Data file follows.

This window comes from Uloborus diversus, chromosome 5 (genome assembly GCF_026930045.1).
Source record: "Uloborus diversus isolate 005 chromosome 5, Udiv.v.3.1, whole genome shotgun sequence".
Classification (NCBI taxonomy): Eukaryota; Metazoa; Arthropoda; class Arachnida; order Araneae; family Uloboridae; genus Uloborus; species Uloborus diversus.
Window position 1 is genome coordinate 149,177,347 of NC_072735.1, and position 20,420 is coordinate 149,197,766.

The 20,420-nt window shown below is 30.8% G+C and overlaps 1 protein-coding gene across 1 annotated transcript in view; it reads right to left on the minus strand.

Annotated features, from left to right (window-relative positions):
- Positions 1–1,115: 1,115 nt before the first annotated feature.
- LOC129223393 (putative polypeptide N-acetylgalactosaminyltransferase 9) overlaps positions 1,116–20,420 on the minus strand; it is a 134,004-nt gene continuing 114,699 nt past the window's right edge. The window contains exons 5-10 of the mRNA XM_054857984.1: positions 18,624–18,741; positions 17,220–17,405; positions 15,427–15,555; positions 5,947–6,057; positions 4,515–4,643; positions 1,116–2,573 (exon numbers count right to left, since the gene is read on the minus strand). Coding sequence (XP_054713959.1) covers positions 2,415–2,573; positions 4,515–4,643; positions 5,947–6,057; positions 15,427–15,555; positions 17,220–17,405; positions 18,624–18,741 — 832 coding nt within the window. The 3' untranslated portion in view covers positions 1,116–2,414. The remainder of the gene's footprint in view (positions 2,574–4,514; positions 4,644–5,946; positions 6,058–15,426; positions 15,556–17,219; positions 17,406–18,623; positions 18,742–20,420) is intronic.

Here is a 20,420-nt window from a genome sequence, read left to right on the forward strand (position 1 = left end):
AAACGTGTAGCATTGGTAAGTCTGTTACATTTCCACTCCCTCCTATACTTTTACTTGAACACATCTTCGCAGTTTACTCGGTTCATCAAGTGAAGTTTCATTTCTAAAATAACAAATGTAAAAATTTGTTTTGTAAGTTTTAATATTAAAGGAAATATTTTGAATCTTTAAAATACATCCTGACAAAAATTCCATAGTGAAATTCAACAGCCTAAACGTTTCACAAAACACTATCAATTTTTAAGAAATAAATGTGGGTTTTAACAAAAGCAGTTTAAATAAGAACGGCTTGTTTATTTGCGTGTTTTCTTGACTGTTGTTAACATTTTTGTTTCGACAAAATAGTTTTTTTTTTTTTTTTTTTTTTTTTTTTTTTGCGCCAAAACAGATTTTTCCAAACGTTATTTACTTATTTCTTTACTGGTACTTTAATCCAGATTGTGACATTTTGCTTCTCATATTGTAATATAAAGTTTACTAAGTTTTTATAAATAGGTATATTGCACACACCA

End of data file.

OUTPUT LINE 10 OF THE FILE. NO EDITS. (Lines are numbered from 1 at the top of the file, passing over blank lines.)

AAACGTGTAGCATTGGTAAGTCTGTTACATTTCCACTCCCTCCTATACTTTTACTTGAACACATCTTCGCAGTTTACTCGGTTCATCAAGTGAAGTTTCATTTCTAAAATAACAAATGTAAAAATTTGTTTTGTAAGTTTTAATATTAAAGGAAATATTTTGAATCTTTAAAATACATCCTGACAAAAATTCCATAGTGAAATTCAACAGCCTAAACGTTTCACAAAACACTATCAATTTTTAAGAAATAAATGTGGGTTTTAACAAAAGCAGTTTAAATAAGAACGGCTTGTTTATTTGCGTGTTTTCTTGACTGTTGTTAACATTTTTGTTTCGACAAAATAGTTTTTTTTTTTTTTTTTTTTTTTTTTTTTTTGCGCCAAAACAGATTTTTCCAAACGTTATTTACTTATTTCTTTACTGGTACTTTAATCCAGATTGTGACATTTTGCTTCTCATATTGTAATATAAAGTTTACTAAGTTTTTATAAATAGGTATATTGCACACACCA